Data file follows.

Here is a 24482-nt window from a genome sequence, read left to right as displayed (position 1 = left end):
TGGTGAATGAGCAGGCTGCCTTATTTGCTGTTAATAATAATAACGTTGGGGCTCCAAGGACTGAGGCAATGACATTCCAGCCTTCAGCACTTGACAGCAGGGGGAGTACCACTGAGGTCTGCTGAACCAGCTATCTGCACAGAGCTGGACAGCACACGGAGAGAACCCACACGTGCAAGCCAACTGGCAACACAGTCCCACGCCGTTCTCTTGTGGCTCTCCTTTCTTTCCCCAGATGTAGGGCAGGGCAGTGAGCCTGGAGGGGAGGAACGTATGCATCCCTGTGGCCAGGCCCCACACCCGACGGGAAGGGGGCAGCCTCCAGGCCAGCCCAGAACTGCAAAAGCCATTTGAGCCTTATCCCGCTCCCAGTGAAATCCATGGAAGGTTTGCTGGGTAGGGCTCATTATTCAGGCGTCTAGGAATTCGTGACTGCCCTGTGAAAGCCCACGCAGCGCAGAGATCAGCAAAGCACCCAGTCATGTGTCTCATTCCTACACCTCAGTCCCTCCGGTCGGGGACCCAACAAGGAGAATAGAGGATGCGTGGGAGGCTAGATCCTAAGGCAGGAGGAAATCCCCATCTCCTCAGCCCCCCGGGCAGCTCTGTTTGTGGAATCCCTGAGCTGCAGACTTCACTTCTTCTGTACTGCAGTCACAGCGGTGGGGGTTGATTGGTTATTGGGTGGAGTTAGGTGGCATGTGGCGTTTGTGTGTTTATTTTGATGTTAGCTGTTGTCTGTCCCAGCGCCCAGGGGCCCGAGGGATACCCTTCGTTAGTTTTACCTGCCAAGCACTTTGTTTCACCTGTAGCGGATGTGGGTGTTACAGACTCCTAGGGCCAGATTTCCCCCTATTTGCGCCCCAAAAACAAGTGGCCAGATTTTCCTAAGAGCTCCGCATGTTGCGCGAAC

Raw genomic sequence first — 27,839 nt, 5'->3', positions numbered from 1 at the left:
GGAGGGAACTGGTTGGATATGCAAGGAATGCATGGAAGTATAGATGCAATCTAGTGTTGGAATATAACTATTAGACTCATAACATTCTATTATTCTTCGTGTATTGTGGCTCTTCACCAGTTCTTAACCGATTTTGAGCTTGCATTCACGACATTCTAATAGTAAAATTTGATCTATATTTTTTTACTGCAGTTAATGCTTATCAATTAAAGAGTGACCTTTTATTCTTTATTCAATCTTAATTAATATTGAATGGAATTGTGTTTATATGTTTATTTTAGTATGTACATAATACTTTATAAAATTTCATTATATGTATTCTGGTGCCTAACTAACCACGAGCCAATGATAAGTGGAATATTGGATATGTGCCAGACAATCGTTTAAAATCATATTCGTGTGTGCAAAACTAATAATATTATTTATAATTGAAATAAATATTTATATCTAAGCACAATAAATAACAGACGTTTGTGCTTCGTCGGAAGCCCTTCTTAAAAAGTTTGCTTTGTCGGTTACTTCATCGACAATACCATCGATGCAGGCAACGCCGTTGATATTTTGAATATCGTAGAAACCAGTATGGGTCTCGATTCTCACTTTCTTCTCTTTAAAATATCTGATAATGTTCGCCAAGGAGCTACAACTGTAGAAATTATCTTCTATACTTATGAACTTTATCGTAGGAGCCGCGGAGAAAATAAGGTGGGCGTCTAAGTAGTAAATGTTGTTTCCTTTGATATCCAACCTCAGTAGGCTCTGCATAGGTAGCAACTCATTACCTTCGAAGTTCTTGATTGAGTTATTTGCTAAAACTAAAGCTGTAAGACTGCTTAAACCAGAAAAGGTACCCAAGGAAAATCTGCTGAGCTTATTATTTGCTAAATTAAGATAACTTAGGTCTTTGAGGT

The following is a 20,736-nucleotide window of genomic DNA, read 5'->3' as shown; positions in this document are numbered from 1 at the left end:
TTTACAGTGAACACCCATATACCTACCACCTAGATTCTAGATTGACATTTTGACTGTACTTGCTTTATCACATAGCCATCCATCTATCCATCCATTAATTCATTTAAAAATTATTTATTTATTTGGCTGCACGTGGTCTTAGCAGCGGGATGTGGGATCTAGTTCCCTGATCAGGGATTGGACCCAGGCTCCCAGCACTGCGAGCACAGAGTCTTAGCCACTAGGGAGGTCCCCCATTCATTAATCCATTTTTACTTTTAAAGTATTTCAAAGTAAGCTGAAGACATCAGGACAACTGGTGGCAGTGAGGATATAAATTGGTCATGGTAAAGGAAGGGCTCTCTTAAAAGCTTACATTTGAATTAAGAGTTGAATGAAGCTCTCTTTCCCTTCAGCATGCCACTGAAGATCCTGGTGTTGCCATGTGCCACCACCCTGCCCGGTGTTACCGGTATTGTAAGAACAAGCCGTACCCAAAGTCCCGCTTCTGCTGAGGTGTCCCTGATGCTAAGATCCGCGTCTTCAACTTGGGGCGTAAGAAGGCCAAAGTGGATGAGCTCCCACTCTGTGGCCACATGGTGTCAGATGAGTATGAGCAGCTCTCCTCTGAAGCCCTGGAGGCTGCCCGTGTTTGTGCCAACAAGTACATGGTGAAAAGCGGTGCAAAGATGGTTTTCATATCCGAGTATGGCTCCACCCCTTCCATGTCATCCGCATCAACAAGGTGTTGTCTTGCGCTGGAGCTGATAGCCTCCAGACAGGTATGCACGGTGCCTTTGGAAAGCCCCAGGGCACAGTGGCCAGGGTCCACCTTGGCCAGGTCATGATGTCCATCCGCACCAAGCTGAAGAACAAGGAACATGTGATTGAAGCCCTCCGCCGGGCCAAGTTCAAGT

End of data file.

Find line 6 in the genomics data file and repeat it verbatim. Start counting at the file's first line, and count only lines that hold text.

TTTACAGTGAACACCCATATACCTACCACCTAGATTCTAGATTGACATTTTGACTGTACTTGCTTTATCACATAGCCATCCATCTATCCATCCATTAATTCATTTAAAAATTATTTATTTATTTGGCTGCACGTGGTCTTAGCAGCGGGATGTGGGATCTAGTTCCCTGATCAGGGATTGGACCCAGGCTCCCAGCACTGCGAGCACAGAGTCTTAGCCACTAGGGAGGTCCCCCATTCATTAATCCATTTTTACTTTTAAAGTATTTCAAAGTAAGCTGAAGACATCAGGACAACTGGTGGCAGTGAGGATATAAATTGGTCATGGTAAAGGAAGGGCTCTCTTAAAAGCTTACATTTGAATTAAGAGTTGAATGAAGCTCTCTTTCCCTTCAGCATGCCACTGAAGATCCTGGTGTTGCCATGTGCCACCACCCTGCCCGGTGTTACCGGTATTGTAAGAACAAGCCGTACCCAAAGTCCCGCTTCTGCTGAGGTGTCCCTGATGCTAAGATCCGCGTCTTCAACTTGGGGCGTAAGAAGGCCAAAGTGGATGAGCTCCCACTCTGTGGCCACATGGTGTCAGATGAGTATGAGCAGCTCTCCTCTGAAGCCCTGGAGGCTGCCCGTGTTTGTGCCAACAAGTACATGGTGAAAAGCGGTGCAAAGATGGTTTTCATATCCGAGTATGGCTCCACCCCTTCCATGTCATCCGCATCAACAAGGTGTTGTCTTGCGCTGGAGCTGATAGCCTCCAGACAGGTATGCACGGTGCCTTTGGAAAGCCCCAGGGCACAGTGGCCAGGGTCCACCTTGGCCAGGTCATGATGTCCATCCGCACCAAGCTGAAGAACAAGGAACATGTGATTGAAGCCCTCCGCCGGGCCAAGTTCAAGT